Lead Through Innovation

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Innovate, first and foremost. Innovate new products; innovate new services; innovate new delivery systems; innovate new distribution channels; innovate new employee acquisition and retention models; innovate new customer care and retention programs; innovate new marketing opportunities. You don't have to be an innovator in every way—but being a leader in at least one area gives you a great Start-Smart advantage.

Study the companies that develop a culture of openness and innovation. Now, compare them to the companies that only grew through acquisition, or even worse, rest on their laurels. The innovators develop the habits, the flexibility, the culture—the very DNA of success. Companies that simply buy up other companies or accept past success as a predictor of future success, do not. They may remain stable players, for a while, but the pace of change is a part of our business landscape, and that stability can't last forever. As a start-up, you need the innovation mindset to always grow to the next level. Let's examine some real-world examples.

Take two small advertising agencies, each with a sole owner. Each owner operates his shop on a day-to-day basis, hands on. Each originated as a start-up with the owner at the helm of his ship. Both individuals worked for other people in their chosen field for many years before starting their own enterprises. Both men grew their businesses to a point where they derived a comfortable income for themselves. Both men generated enough business to hire staffs with several employees. Both men reached a level of success that allowed them to buy their own buildings.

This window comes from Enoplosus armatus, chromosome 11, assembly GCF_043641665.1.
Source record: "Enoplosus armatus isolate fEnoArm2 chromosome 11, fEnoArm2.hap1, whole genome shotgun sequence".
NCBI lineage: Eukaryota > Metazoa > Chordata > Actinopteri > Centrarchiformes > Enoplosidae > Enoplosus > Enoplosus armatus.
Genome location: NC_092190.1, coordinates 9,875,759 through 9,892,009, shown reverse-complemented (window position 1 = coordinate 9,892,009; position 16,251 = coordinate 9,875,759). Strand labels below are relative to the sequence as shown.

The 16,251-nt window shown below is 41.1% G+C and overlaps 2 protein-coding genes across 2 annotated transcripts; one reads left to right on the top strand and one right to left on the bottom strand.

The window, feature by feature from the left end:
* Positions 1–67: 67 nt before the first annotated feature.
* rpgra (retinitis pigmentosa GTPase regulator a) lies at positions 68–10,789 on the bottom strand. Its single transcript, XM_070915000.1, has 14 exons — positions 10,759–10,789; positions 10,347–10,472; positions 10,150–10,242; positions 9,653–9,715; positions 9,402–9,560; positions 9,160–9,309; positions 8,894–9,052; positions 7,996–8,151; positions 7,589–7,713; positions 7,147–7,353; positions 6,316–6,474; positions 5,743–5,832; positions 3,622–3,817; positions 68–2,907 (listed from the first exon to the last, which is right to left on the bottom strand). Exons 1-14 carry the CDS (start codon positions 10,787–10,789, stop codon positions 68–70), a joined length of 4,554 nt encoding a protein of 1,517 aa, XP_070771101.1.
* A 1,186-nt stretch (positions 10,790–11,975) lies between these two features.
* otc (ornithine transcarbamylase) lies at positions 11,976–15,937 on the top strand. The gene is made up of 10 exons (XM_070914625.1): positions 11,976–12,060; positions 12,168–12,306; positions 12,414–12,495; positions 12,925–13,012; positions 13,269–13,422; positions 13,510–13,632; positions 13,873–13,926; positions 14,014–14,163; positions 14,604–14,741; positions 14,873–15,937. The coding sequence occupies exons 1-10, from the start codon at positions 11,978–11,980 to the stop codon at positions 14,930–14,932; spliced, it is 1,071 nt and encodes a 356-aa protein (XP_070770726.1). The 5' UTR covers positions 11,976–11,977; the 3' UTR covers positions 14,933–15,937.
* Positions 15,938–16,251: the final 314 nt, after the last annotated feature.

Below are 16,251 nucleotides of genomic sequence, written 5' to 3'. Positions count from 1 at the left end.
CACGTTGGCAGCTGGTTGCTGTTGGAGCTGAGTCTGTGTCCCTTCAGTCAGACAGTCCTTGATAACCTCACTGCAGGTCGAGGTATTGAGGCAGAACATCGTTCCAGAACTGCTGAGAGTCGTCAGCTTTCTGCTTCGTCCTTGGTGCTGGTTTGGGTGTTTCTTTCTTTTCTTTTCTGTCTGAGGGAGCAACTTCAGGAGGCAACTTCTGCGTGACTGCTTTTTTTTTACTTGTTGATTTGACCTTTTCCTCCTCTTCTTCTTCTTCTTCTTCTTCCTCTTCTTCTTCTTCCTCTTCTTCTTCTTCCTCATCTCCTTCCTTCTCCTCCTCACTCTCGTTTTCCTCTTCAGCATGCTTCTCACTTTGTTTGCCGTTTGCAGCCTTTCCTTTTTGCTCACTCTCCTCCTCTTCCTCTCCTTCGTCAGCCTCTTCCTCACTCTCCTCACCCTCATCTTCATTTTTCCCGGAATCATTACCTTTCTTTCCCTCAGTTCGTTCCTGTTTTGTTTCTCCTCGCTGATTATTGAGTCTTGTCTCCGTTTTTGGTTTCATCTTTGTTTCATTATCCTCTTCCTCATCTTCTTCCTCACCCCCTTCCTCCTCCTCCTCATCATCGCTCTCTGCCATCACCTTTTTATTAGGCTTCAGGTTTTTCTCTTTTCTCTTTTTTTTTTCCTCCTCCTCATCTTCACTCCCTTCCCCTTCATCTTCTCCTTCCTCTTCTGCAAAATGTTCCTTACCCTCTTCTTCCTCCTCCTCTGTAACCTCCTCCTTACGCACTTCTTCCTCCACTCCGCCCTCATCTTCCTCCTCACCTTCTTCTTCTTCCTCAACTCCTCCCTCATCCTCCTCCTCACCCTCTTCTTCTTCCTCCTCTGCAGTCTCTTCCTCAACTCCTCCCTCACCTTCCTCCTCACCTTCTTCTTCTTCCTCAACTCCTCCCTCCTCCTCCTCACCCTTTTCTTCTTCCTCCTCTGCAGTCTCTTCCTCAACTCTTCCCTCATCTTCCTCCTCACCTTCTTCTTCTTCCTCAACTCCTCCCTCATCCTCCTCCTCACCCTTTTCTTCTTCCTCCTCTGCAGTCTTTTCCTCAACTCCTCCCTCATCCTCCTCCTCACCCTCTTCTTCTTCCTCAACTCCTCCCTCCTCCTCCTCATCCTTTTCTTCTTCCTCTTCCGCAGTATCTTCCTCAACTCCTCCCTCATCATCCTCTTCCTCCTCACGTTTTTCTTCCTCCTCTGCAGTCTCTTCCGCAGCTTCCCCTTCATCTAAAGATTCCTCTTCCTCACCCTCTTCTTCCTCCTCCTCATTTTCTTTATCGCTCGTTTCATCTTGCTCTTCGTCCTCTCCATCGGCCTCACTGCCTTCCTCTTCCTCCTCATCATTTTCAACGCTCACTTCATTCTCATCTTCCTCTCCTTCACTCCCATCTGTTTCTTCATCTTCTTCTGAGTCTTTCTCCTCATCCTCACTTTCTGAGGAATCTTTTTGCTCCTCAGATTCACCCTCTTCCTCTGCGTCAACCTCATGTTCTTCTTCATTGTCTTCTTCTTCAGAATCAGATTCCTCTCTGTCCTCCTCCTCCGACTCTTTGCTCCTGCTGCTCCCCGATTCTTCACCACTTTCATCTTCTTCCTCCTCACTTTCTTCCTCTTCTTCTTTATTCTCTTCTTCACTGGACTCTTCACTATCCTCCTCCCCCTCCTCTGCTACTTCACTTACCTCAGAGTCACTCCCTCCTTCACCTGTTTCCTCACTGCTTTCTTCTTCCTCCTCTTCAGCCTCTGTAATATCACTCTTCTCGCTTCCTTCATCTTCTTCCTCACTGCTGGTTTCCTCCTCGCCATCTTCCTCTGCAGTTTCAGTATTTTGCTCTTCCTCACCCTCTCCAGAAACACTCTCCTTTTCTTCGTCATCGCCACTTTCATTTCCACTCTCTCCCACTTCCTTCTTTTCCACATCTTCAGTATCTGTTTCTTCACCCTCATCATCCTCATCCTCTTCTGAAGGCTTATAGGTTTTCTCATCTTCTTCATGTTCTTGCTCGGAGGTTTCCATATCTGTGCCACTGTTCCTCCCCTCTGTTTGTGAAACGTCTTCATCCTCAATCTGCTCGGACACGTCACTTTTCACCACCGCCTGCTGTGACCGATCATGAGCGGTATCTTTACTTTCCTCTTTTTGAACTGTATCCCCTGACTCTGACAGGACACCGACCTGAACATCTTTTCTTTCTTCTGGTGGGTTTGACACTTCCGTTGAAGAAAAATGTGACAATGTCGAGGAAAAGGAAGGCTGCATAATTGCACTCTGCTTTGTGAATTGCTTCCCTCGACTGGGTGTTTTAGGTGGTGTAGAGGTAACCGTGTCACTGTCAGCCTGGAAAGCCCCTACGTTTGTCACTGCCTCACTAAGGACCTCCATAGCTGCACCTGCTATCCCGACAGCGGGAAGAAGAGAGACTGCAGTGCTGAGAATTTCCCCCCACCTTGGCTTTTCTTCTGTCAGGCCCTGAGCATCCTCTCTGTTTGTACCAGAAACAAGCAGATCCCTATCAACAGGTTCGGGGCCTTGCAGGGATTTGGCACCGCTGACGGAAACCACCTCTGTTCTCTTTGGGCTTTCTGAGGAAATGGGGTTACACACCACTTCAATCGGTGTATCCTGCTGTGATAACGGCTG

Everything looks equal so far, right? The similarity ends here. The first man built his personal wealth by producing high-quality brochures and printed collateral material for large pharmaceutical and health care companies. After many years of doing just that, the landscape changed. His clients began to pull the design work in-house and began to send the printing overseas, mostly to China, all in an effort to save money. Market pressures forced them to return more to the shareholders on their investments. Efficiencies and economics dictated these moves. Unfortunately, our friend didn't see the changes coming. Worse yet, he did not react in time. He failed to redirect his efforts into another sector, to offer new and innovative services, or to prospect a different profile of client that would still want these services at his prices. The result? He had to layoff his entire staff, sell his building, and go back to work for someone else. The good news? It's preventable.

Let's look more closely at the second man. At almost exactly the same time as the above scenario, the second ad agency owner studied the marketplace, noticed that the printing industry in the United States had shrunk in size, and responded to the market with an innovation. Harvey Hirsch received a patent on a nontraditional process that involved die-cutting then printing, instead of the usual procedure. This resulted in the production of short-run, personalized, three-dimensional marketing and promotional pieces. Hirsch developed an entire product line that is changing the paradigm of direct mail marketing. Instead of sending out a huge press run and hoping for a 1 percent response, Hirsch's clients send very few pieces targeted to only the most productive prospects (see www.popandfoldpapers.com and www.DigitalDimensions3.com). After a few refinements, a slew of graphic art industry awards, several very impressive client success stories with extremely high rates of return, he has now begun to franchise his operation and license out his technology. Innovation spells growth, period.

Look at the new generation of solid companies that began as start-ups in recent business history. Take Dell, Apple, Jet Blue, Starbucks, Amazon, FedEx: What common thread runs through all of them? They lead. And they lead the marketplace through innovation. Plain and simple, there is no room in today's competitive environment for me-too companies.

Excerpted with permission from Start-up Smarts: The Thinking Entrepreneur’s Guide to Starting and Growing Your Business